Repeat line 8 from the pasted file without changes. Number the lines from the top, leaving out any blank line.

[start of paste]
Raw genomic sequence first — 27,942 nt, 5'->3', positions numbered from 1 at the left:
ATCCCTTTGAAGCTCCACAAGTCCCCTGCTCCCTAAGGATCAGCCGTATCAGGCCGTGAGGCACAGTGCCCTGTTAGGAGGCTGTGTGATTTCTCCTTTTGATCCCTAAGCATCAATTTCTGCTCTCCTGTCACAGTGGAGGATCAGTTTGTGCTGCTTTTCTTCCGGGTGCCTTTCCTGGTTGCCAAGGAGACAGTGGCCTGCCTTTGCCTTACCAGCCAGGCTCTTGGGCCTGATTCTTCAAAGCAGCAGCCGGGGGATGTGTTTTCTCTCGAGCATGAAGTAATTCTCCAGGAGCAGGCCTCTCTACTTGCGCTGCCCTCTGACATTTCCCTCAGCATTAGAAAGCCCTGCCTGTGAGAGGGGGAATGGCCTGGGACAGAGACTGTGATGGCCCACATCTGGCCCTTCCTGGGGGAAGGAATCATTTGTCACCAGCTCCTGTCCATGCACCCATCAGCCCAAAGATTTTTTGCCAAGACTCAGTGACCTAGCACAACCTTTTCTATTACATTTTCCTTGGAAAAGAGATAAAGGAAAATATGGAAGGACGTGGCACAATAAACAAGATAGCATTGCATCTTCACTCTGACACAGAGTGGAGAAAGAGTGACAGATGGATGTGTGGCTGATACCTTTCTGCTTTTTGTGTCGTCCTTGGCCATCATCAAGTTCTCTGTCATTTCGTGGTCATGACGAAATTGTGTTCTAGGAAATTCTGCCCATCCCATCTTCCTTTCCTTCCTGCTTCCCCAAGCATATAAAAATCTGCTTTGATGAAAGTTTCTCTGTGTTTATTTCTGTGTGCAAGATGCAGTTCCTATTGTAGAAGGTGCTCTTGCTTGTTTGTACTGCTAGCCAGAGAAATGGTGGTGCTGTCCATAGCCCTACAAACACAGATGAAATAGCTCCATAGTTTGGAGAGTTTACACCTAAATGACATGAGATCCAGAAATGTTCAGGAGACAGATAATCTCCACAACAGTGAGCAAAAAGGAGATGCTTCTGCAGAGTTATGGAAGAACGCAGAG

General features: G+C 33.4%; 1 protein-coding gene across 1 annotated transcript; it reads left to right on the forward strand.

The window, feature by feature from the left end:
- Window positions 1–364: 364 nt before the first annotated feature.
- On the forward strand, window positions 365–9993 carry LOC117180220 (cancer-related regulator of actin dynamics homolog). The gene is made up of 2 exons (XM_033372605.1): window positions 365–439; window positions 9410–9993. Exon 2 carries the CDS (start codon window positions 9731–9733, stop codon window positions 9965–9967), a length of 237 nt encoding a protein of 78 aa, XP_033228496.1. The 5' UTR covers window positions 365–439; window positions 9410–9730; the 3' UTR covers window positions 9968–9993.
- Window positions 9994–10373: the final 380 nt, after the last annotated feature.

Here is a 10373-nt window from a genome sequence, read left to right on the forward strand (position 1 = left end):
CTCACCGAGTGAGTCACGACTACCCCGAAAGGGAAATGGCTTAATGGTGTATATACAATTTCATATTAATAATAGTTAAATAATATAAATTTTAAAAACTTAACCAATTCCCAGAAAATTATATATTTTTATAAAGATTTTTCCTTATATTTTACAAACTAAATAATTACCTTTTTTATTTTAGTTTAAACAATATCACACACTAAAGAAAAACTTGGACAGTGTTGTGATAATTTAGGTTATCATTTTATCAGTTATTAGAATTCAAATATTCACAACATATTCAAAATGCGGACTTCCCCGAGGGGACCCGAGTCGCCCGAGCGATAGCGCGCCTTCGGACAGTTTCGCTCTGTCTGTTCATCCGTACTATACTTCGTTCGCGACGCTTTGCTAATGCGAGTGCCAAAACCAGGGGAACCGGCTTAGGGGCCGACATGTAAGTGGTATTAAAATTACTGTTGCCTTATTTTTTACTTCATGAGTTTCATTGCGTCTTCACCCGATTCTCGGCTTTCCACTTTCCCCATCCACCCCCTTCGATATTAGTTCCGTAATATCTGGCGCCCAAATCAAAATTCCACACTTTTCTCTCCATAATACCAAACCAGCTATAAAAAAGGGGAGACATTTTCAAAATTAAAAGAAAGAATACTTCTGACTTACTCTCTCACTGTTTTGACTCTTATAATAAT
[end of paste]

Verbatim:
Here is a 10373-nt window from a genome sequence, read left to right on the forward strand (position 1 = left end):